We enjoyed Burlington at night too. We came back downtown for dinner at Leunig’s Bistro. We enjoyed cheese plates and steaks under a lit, warm tent on the park square.
Ben & Jerry’s
What would a trip to Vermont be without a stop in at Ben & Jerry’s Ice Cream? Of course, we were going to pop-in for a taste. It’s only a 40 minute drive from Burlington. Cool! Waterbury, VT is host to the new location of the Ben & Jerry’s factory tour. However, long lines at the scoop area (ice cream orders) and tours even longer we didn’t even get to try a sample. It’s also under-construction right now due to its’ popularity so parking was a little tricky too. However, this is only suppose to last a few more months.
Yes, it was a bummer, but I was able to grab some information and have some fun while touring the grounds. Tours are $4/adults and $3/children. There is a “Flavor Graveyard” and playgrounds that dot the property. Police and parking attendants help you into the parking lot but finding a parking spot is on your own.
Think we can’t get enough of good beer in Germany? Well, you would be right…we had to investigate other beer options in America. It’s research, ya know. Vermont is leading the country in microbreweries making it the state with most craft breweries per capita. Although we didn’t get a chance to try all of them we did manage to pop into one that was really cool, the Magic Hat Brewing Co.
Visit the Artifactory, this fun and lively self-tour includes a video of brewing techniques and beer production. Your visit includes 4 samples of their “brews” and you may purchase a “growler.” Say “hi” to Kyle and Neil who were more than happy to help us decipher between the cool beer names and tasty samples. Brew tours are available too and include several brew stops, food and samples. Be sure to do this where you won’t have to drive afterward though.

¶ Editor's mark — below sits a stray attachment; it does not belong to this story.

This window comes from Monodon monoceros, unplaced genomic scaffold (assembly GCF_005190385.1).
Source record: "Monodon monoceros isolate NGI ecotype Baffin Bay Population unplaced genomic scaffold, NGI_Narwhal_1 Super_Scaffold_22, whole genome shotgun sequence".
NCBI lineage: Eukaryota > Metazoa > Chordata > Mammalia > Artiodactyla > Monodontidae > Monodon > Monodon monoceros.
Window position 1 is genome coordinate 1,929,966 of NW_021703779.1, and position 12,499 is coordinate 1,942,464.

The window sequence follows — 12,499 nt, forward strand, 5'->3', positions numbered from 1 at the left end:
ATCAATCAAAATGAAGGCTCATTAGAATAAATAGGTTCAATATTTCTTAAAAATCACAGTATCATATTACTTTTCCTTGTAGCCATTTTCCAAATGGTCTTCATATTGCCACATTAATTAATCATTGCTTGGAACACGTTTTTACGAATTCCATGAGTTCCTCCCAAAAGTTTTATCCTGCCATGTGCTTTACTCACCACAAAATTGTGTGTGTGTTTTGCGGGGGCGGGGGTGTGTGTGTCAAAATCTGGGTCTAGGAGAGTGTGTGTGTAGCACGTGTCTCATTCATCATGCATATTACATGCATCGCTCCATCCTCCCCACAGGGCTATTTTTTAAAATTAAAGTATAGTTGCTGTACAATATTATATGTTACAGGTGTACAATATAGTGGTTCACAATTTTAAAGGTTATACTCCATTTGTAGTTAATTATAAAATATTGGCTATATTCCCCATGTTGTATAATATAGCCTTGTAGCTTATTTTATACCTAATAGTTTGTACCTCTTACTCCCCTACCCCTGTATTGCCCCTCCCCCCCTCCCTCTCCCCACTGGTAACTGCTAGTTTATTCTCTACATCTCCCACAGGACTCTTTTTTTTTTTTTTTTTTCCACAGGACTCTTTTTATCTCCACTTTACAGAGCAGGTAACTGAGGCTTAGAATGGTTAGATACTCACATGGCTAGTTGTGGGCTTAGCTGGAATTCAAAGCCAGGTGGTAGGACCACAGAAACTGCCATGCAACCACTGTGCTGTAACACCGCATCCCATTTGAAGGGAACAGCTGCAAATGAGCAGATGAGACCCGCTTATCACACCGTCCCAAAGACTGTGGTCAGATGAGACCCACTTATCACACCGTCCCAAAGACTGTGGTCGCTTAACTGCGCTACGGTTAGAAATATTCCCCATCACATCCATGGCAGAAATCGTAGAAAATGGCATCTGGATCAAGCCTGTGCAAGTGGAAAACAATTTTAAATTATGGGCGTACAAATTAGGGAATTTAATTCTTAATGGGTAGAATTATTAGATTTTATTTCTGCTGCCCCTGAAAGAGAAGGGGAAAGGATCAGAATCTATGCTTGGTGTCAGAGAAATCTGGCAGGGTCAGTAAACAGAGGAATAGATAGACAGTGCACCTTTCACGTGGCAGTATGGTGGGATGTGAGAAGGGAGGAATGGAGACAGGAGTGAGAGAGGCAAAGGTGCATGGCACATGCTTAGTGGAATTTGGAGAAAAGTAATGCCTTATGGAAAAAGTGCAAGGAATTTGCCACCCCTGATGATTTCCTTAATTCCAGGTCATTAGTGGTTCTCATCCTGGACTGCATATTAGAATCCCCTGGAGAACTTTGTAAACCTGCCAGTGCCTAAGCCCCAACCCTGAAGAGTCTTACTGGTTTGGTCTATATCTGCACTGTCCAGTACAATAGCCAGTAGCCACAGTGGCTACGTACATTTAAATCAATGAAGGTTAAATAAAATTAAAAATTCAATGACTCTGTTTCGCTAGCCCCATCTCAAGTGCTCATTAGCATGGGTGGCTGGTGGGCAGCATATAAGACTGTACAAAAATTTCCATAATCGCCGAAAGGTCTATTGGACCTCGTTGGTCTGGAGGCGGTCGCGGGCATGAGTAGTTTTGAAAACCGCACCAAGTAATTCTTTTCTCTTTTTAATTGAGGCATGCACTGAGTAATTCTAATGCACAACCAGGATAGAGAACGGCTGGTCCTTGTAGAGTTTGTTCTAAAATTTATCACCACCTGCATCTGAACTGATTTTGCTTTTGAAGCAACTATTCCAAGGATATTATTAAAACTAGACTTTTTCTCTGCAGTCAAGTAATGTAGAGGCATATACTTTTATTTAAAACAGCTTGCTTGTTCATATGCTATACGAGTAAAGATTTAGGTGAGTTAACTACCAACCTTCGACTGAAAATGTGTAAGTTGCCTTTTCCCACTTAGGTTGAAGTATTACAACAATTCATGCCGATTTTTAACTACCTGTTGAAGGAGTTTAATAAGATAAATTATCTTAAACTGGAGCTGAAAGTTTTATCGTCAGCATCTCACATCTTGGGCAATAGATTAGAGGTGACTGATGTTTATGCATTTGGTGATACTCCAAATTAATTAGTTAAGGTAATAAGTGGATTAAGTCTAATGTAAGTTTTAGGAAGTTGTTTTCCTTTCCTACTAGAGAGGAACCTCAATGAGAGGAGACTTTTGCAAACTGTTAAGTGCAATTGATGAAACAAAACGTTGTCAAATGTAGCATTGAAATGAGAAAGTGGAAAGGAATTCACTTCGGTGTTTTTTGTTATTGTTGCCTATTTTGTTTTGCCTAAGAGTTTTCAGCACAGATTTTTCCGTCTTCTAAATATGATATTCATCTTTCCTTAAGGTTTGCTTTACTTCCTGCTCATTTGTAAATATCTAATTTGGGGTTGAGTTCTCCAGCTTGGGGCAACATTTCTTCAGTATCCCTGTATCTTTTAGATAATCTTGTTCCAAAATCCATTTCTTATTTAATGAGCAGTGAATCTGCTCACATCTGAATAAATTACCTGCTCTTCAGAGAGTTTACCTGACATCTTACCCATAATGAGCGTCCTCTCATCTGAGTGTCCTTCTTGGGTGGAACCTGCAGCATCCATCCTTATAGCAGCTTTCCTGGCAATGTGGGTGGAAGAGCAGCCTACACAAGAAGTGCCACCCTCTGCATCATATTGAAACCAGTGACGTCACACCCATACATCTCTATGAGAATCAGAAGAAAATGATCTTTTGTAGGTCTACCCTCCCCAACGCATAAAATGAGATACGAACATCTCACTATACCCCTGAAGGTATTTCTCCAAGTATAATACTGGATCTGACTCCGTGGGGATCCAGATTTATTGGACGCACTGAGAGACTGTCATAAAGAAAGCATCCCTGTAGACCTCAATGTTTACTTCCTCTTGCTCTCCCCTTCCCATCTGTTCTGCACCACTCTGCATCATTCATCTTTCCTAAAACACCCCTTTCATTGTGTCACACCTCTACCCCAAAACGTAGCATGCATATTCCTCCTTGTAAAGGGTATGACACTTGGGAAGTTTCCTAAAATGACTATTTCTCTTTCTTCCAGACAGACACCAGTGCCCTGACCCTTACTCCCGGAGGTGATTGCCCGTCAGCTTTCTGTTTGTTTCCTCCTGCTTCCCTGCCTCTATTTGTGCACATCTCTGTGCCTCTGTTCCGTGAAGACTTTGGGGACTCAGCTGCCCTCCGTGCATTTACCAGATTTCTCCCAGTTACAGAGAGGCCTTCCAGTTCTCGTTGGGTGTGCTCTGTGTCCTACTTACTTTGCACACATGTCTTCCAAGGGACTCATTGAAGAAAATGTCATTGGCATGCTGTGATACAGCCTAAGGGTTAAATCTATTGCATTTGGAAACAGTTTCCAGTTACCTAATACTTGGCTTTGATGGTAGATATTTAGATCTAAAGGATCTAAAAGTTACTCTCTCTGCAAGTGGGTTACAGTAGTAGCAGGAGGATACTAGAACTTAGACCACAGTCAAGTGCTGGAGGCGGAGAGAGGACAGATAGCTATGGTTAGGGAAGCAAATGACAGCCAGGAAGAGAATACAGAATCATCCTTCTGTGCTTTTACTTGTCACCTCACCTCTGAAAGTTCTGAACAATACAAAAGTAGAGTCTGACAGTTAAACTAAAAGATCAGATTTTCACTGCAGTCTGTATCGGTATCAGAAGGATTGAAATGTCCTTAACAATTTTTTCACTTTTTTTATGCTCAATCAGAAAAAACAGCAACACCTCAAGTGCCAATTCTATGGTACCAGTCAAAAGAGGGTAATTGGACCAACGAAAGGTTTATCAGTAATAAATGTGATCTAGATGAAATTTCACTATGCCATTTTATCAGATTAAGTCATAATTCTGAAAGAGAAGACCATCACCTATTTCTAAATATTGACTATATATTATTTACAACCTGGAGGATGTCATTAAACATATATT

Other breweries close by are Fiddlehead Brew and Switchback Brewing Companies. Beer not your thing, that’s o.k., right across the street from the Fiddlehead Brewhouse is Shelburne Vineyard. Pop in there to taste some award-winning wines. This is a definite stop for me on my next time I’m in Vermont.
This turn-of-the-century farm once belonged to part the Webb-Vanderbilt family. Lila Vanderbilt married Dr. William Webb who was a surgeon for a short time. She convinced him to leave the not-so-profitable medical field (at the time) for investment banking. Becoming quite wealthy in his own right, Dr. Webb would became a prize-winning horse breeder.
Shelburne Farms is an expansive piece of property (once 3800 acres – now 1400) is primarily used as educational farm. This beautiful, incredibly ornate farm teaches children and adults all about farming, gardening and sustainability. My heart just skipped a beat. Of course,I would love it. This was even before we met our spry tour guide, Jerry, an 80 year old kid himself who delighted in telling us all the stories surrounding the Vanderbilt’s their legacy, their ill-mannered grandchildren, and how well the farm is taken care of today.
This past September they lost one of their most treasured buildings to a lightning fire on September 11th. They awoke to the burning of the North Dairy Barn, it was incredibly sad to drive by this once magnificent barn built in 1891.
Wetook a walk through the Farm House to Lake Champlain to see some amazing views of the main house and the islands of the lake. The Farm House is an interactive educational center for children to play games, visit with goats, sheep, cows and donkeys. Also built in 1878, the Farm House has a wonderful clock that is still functional today.
As you can see, from visiting fields and mountains of gold and amber, to tasty treats, Vermont is definitely a “must-see.” I hope you have enjoyed taking this trip with me and I hope it encourages you to become a “Peeper” or find out more about American history. Have any questions or comments leave them here below. Want to Pin this for later… you can do that too!